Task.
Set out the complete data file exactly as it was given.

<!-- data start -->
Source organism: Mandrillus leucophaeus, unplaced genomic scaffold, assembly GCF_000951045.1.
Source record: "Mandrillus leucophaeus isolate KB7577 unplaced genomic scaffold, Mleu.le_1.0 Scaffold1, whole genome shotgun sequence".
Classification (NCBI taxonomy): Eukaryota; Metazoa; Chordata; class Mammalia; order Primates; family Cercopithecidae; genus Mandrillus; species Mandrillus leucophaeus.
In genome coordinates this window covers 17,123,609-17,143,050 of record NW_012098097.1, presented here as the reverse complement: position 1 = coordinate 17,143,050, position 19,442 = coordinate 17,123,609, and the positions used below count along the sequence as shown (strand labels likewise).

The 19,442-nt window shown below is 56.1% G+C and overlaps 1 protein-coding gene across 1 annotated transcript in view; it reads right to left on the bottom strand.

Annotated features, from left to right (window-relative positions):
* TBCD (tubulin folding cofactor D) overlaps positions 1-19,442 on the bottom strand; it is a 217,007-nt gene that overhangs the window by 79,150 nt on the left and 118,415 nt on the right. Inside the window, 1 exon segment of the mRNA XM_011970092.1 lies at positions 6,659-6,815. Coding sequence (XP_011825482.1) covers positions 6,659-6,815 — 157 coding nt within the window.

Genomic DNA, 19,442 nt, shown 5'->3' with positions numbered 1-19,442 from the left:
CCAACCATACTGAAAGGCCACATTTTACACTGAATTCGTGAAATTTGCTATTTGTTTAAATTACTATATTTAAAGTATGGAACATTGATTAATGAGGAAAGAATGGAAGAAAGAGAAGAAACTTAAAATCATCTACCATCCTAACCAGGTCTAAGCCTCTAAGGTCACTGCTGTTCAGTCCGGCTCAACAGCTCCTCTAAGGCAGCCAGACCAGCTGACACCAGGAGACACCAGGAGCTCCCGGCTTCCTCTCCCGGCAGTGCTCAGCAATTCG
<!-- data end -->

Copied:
Source organism: Mandrillus leucophaeus, unplaced genomic scaffold, assembly GCF_000951045.1.
Source record: "Mandrillus leucophaeus isolate KB7577 unplaced genomic scaffold, Mleu.le_1.0 Scaffold1, whole genome shotgun sequence".
Classification (NCBI taxonomy): Eukaryota; Metazoa; Chordata; class Mammalia; order Primates; family Cercopithecidae; genus Mandrillus; species Mandrillus leucophaeus.
In genome coordinates this window covers 17,123,609-17,143,050 of record NW_012098097.1, presented here as the reverse complement: position 1 = coordinate 17,143,050, position 19,442 = coordinate 17,123,609, and the positions used below count along the sequence as shown (strand labels likewise).

The 19,442-nt window shown below is 56.1% G+C and overlaps 1 protein-coding gene across 1 annotated transcript in view; it reads right to left on the bottom strand.

Annotated features, from left to right (window-relative positions):
* TBCD (tubulin folding cofactor D) overlaps positions 1-19,442 on the bottom strand; it is a 217,007-nt gene that overhangs the window by 79,150 nt on the left and 118,415 nt on the right. Inside the window, 1 exon segment of the mRNA XM_011970092.1 lies at positions 6,659-6,815. Coding sequence (XP_011825482.1) covers positions 6,659-6,815 — 157 coding nt within the window.

Genomic DNA, 19,442 nt, shown 5'->3' with positions numbered 1-19,442 from the left:
CCAACCATACTGAAAGGCCACATTTTACACTGAATTCGTGAAATTTGCTATTTGTTTAAATTACTATATTTAAAGTATGGAACATTGATTAATGAGGAAAGAATGGAAGAAAGAGAAGAAACTTAAAATCATCTACCATCCTAACCAGGTCTAAGCCTCTAAGGTCACTGCTGTTCAGTCCGGCTCAACAGCTCCTCTAAGGCAGCCAGACCAGCTGACACCAGGAGACACCAGGAGCTCCCGGCTTCCTCTCCCGGCAGTGCTCAGCAATTCG